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Monday, August 10, 2020  Spokane, Washington  Est. May 19, 1883
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Opinion >  Guest Opinion

Robin Evans-Agnew and Jay Clay: Health care nonprofits have vital role to play

By Robin Evans-Agnew and Jay Clay

Americans deserve a better health care system in which science drives the decisions we make, we prevent the chronic diseases that put people in harm’s way, and we have the workforce prepared and equipped to prevent diseases like COVID-19 before they are even a threat. It is really as simple as that, but we cannot wait for government to shake things up. The vital third leg to the healthcare system stool is the health advocacy organizations that ensure the public and patients have a voice in advancing science and changing policy for such a system.

Jay and I decided to write this column because our health system is in need of a shake to its roots. Jay lost his wife to lung cancer, and I lead an association of pulmonologists, nurses and respiratory therapists now working inside critical care units and in the community to rescue everyone from threats to lung health, including COVID-19.

It was an advocacy organization that in 1913 made Spokane the home to the first public health nursing school in Washington state. The physician-led Washington Tuberculosis Association, coordinated by an inspirational secretary named Bethesda Beals Buchanan, successfully convinced our state government to empower the counties to build TB hospitals across the state, including Edgewood in Spokane. She partnered with physicians to launch a three-part campaign: educate the public, engage in research and advocate for the institutionalization of a public health nursing workforce. And it worked. That revolutionary health care system vanquished tuberculosis 20 years before a cure was discovered.

Patients and families impacted by disease become the strongest advocates for health care system change. For Jay, his wife had known there was something wrong for quite some time: It had started with a cough, followed by shortness of breath, that progressed to being winded walking their son to the bus stop. But it took him some concentrated effort to find a doctor in the system that would ultimately diagnose her with Stage 4 lung cancer. The disease was frighteningly swift; after three months of chemotherapy and radiation she ended up losing her battle. Left behind were Jay, their son, and hundreds of supportive friends and family. This disease didn’t just impact her alone; it impacted everyone her life had touched.

COVID-19 is the newest threat for those of us who fight against breathlessness, and we are learning that now, more than ever, we need the combined support of clinicians, government, and community organizations to survive. Legions of Americans remain critically vulnerable to this new infection, especially those from marginalized groups. Advocacy organizations that fight for patients with these chronic and acute diseases must have a leading voice in shaping the campaign for health system reform: Women with lung cancer; Black, Brown and LGBTQ people with heart disease, asthma and diabetes; and environmental justice communities that have been poisoned by pollution in the air and water. Communities more burdened by air pollution may be more at risk for mortality from COVID-19. But health advocacy organizations are especially at risk in this uncertain economy when our attention is focused (rightly) on first responders, those who cannot pay rent or find work, and now the tragedy of systemic racism.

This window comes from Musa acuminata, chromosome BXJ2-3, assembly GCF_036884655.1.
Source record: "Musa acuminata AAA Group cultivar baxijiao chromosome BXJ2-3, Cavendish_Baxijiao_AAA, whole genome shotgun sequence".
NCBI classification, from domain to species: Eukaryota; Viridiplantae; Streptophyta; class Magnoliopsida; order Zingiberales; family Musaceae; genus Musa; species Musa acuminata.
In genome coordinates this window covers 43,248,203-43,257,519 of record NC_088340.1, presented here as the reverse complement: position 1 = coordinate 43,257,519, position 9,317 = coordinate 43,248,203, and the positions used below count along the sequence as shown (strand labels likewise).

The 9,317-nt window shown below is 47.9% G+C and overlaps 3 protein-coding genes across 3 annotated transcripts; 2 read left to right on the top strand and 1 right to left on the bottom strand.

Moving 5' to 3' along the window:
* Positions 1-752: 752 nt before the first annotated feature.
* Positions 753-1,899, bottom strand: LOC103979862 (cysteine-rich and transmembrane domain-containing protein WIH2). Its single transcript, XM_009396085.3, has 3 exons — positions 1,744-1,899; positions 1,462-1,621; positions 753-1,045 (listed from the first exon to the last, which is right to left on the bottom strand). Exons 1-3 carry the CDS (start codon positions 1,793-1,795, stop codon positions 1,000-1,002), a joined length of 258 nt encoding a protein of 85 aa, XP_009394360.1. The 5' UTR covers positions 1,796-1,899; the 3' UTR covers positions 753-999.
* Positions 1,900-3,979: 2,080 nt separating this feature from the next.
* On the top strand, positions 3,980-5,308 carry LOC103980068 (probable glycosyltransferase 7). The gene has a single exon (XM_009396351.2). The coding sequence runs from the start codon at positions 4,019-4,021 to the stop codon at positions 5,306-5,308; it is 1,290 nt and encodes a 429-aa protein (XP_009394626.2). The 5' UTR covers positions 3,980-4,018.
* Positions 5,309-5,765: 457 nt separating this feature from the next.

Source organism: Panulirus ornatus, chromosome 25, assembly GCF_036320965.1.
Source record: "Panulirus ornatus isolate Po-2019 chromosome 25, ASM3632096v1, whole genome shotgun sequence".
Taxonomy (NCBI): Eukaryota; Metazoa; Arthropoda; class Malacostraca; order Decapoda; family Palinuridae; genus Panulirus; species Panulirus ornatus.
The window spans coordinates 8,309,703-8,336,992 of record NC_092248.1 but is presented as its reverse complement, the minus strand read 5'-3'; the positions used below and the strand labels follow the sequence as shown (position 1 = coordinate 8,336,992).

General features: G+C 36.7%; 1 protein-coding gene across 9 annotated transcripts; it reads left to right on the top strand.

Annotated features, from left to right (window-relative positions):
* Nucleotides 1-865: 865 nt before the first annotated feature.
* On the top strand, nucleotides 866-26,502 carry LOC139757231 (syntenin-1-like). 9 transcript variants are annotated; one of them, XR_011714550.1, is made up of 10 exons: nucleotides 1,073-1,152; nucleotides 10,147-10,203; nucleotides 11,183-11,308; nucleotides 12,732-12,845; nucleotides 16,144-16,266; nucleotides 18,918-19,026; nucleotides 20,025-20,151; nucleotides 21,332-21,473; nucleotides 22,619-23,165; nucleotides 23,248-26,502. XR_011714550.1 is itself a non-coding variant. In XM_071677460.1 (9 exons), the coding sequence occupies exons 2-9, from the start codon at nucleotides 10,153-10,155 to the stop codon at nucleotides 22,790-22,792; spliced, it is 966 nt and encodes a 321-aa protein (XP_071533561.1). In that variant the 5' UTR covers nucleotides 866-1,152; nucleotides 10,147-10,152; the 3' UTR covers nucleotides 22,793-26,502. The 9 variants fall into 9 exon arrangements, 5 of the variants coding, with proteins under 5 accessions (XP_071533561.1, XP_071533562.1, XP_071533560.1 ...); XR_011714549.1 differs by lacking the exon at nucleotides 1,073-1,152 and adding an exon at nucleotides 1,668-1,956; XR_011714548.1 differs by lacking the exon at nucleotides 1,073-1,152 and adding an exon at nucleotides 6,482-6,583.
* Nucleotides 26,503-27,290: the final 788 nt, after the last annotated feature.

The governor and the Secretary of Health say they are committed to addressing the racial health inequities exposed by COVID-19, but who is there to hold them accountable? Science-based advocacy organizations are essential in holding the government to making decisions based on evidence, not partisanship. On behalf of the clinicians we work with in lung health, the staged relaxation of the stay-home order in Spokane must be guided by public health science. But politicians are politicians, and we watch with alarm the disorganized rollback occurring across other parts of the country. Disorganization breeds bad data and further exacerbates inequities. Communities will depend on the guidance, support and advocacy of clinicians, public health and community organizations to navigate the days ahead.

At this postshock moment when we are considering what next must be done, we should remind ourselves that nonprofit organizations concerned with our health have a vital role to play in our recovery. Because it is through partnering with clinicians on the front lines, advancing science-based education and advocacy for governmental reform that the lungs, hearts and lives of those most at risk will be protected.

Robin Evans-Agnew is president of the Washington Thoracic Society and an associate professor of nursing at the University of Washington Tacoma School of Nursing and Healthcare Leadership

Jay Clay is a director at Expeditors and serves as the local leadership board chair for the American Lung Association.

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